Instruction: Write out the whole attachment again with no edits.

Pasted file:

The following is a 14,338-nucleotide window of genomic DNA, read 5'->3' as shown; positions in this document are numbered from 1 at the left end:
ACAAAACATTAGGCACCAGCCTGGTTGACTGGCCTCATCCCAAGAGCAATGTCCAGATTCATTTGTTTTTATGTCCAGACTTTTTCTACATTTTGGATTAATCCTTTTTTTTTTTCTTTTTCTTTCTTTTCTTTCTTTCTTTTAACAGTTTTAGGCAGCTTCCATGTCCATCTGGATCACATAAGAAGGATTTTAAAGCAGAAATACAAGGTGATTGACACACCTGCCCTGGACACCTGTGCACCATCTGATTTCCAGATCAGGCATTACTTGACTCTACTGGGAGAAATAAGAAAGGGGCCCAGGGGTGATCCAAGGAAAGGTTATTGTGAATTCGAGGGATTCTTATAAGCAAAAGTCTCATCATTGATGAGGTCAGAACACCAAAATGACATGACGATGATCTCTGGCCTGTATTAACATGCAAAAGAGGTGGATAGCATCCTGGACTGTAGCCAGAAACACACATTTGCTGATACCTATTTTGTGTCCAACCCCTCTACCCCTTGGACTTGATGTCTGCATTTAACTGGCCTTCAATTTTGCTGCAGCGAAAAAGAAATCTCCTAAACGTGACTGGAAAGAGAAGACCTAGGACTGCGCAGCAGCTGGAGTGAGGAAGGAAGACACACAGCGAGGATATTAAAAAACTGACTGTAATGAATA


The following is a 14,338-nucleotide window of genomic DNA, read 5'->3' as shown; positions in this document are numbered from 1 at the left end:
ACAAAACATTAGGCACCAGCCTGGTTGACTGGCCTCATCCCAAGAGCAATGTCCAGATTCATTTGTTTTTATGTCCAGACTTTTTCTACATTTTGGATTAATCCTTTTTTTTTTTCTTTTTCTTTCTTTTCTTTCTTTCTTTTAACAGTTTTAGGCAGCTTCCATGTCCATCTGGATCACATAAGAAGGATTTTAAAGCAGAAATACAAGGTGATTGACACACCTGCCCTGGACACCTGTGCACCATCTGATTTCCAGATCAGGCATTACTTGACTCTACTGGGAGAAATAAGAAAGGGGCCCAGGGGTGATCCAAGGAAAGGTTATTGTGAATTCGAGGGATTCTTATAAGCAAAAGTCTCATCATTGATGAGGTCAGAACACCAAAATGACATGACGATGATCTCTGGCCTGTATTAACATGCAAAAGAGGTGGATAGCATCCTGGACTGTAGCCAGAAACACACATTTGCTGATACCTATTTTGTGTCCAACCCCTCTACCCCTTGGACTTGATGTCTGCATTTAACTGGCCTTCAATTTTGCTGCAGCGAAAAAGAAATCTCCTAAACGTGACTGGAAAGAGAAGACCTAGGACTGCGCAGCAGCTGGAGTGAGGAAGGAAGACACACAGCGAGGATATTAAAAAACTGACTGTAATGAATA